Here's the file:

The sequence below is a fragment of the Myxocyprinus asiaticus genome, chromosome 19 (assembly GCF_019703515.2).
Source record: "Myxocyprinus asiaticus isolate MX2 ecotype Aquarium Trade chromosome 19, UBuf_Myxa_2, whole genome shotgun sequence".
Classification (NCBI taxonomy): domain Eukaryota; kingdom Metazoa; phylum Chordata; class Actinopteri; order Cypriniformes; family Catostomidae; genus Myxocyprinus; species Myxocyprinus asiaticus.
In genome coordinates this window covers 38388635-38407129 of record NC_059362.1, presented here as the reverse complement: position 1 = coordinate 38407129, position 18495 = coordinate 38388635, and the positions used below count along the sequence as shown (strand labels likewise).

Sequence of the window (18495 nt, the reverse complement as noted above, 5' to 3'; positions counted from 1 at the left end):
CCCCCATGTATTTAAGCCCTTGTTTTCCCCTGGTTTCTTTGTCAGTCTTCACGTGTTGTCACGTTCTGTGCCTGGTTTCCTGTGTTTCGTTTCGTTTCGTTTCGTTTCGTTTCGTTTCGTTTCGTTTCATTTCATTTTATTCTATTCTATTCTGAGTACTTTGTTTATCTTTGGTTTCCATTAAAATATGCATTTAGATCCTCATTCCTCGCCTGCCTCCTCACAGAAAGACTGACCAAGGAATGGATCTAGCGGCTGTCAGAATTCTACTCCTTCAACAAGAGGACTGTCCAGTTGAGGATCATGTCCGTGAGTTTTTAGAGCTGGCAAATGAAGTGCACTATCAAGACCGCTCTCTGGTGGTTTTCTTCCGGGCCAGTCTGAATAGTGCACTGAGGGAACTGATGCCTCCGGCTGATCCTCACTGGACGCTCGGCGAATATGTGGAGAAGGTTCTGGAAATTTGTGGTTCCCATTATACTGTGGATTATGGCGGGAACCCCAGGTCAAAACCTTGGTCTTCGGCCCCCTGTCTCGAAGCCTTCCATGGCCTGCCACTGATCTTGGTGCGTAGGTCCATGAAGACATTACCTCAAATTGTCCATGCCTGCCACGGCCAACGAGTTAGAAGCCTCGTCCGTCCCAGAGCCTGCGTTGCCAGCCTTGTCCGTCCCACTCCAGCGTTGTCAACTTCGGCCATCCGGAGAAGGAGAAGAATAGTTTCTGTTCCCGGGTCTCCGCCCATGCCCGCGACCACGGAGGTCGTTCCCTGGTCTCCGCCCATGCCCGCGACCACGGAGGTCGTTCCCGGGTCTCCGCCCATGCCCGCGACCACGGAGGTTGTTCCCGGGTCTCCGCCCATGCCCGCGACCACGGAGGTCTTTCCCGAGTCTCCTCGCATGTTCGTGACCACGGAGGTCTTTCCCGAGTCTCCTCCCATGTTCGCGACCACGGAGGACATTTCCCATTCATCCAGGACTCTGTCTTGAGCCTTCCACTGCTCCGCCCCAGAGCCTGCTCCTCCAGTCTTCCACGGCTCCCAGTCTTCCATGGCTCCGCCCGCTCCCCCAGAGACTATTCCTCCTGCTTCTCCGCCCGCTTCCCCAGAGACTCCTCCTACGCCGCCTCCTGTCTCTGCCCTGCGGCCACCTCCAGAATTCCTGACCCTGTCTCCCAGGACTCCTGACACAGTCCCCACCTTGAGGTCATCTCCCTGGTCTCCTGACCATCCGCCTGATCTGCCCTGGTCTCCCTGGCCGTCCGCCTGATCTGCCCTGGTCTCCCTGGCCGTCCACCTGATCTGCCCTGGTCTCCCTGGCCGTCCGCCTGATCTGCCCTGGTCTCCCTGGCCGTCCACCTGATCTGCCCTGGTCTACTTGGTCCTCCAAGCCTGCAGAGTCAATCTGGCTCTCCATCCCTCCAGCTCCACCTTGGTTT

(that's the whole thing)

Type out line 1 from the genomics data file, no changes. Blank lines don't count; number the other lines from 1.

The sequence below is a fragment of the Myxocyprinus asiaticus genome, chromosome 19 (assembly GCF_019703515.2).